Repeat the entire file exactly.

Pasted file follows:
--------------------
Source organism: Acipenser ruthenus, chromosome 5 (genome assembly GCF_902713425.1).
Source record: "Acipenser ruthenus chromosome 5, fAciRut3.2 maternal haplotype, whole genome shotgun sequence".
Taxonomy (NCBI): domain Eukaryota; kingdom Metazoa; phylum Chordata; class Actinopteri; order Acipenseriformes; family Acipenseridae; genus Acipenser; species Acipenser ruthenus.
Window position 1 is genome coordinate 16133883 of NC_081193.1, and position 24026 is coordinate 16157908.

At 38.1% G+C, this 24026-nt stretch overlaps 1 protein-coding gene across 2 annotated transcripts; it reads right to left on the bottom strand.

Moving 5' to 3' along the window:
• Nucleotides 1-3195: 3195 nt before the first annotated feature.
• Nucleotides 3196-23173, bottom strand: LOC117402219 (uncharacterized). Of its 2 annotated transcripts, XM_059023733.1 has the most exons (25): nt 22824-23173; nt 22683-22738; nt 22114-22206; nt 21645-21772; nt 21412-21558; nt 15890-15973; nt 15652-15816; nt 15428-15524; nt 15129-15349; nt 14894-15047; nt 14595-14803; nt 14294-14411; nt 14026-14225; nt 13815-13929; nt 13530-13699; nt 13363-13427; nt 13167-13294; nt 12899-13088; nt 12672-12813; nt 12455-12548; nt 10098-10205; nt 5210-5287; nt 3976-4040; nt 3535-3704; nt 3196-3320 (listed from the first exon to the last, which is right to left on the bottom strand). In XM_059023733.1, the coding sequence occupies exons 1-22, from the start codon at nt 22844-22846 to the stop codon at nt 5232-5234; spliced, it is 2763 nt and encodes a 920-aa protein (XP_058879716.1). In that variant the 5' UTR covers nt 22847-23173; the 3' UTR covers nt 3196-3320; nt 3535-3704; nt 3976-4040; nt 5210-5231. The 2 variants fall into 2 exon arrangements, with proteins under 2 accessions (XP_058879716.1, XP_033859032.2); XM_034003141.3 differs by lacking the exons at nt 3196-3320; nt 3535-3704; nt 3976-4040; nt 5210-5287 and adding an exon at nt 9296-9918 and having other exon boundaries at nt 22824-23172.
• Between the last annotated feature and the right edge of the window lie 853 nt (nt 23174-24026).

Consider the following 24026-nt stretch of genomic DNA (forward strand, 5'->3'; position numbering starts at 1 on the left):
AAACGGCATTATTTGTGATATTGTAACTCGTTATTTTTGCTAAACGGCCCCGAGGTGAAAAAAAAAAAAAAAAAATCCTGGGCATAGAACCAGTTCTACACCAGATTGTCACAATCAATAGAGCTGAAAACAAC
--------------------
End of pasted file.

Source organism: Acipenser ruthenus, chromosome 5 (genome assembly GCF_902713425.1).
Source record: "Acipenser ruthenus chromosome 5, fAciRut3.2 maternal haplotype, whole genome shotgun sequence".
Taxonomy (NCBI): domain Eukaryota; kingdom Metazoa; phylum Chordata; class Actinopteri; order Acipenseriformes; family Acipenseridae; genus Acipenser; species Acipenser ruthenus.
Window position 1 is genome coordinate 16133883 of NC_081193.1, and position 24026 is coordinate 16157908.

At 38.1% G+C, this 24026-nt stretch overlaps 1 protein-coding gene across 2 annotated transcripts; it reads right to left on the bottom strand.

Moving 5' to 3' along the window:
• Nucleotides 1-3195: 3195 nt before the first annotated feature.
• Nucleotides 3196-23173, bottom strand: LOC117402219 (uncharacterized). Of its 2 annotated transcripts, XM_059023733.1 has the most exons (25): nt 22824-23173; nt 22683-22738; nt 22114-22206; nt 21645-21772; nt 21412-21558; nt 15890-15973; nt 15652-15816; nt 15428-15524; nt 15129-15349; nt 14894-15047; nt 14595-14803; nt 14294-14411; nt 14026-14225; nt 13815-13929; nt 13530-13699; nt 13363-13427; nt 13167-13294; nt 12899-13088; nt 12672-12813; nt 12455-12548; nt 10098-10205; nt 5210-5287; nt 3976-4040; nt 3535-3704; nt 3196-3320 (listed from the first exon to the last, which is right to left on the bottom strand). In XM_059023733.1, the coding sequence occupies exons 1-22, from the start codon at nt 22844-22846 to the stop codon at nt 5232-5234; spliced, it is 2763 nt and encodes a 920-aa protein (XP_058879716.1). In that variant the 5' UTR covers nt 22847-23173; the 3' UTR covers nt 3196-3320; nt 3535-3704; nt 3976-4040; nt 5210-5231. The 2 variants fall into 2 exon arrangements, with proteins under 2 accessions (XP_058879716.1, XP_033859032.2); XM_034003141.3 differs by lacking the exons at nt 3196-3320; nt 3535-3704; nt 3976-4040; nt 5210-5287 and adding an exon at nt 9296-9918 and having other exon boundaries at nt 22824-23172.
• Between the last annotated feature and the right edge of the window lie 853 nt (nt 23174-24026).

Consider the following 24026-nt stretch of genomic DNA (forward strand, 5'->3'; position numbering starts at 1 on the left):
AAACGGCATTATTTGTGATATTGTAACTCGTTATTTTTGCTAAACGGCCCCGAGGTGAAAAAAAAAAAAAAAAAATCCTGGGCATAGAACCAGTTCTACACCAGATTGTCACAATCAATAGAGCTGAAAACAAC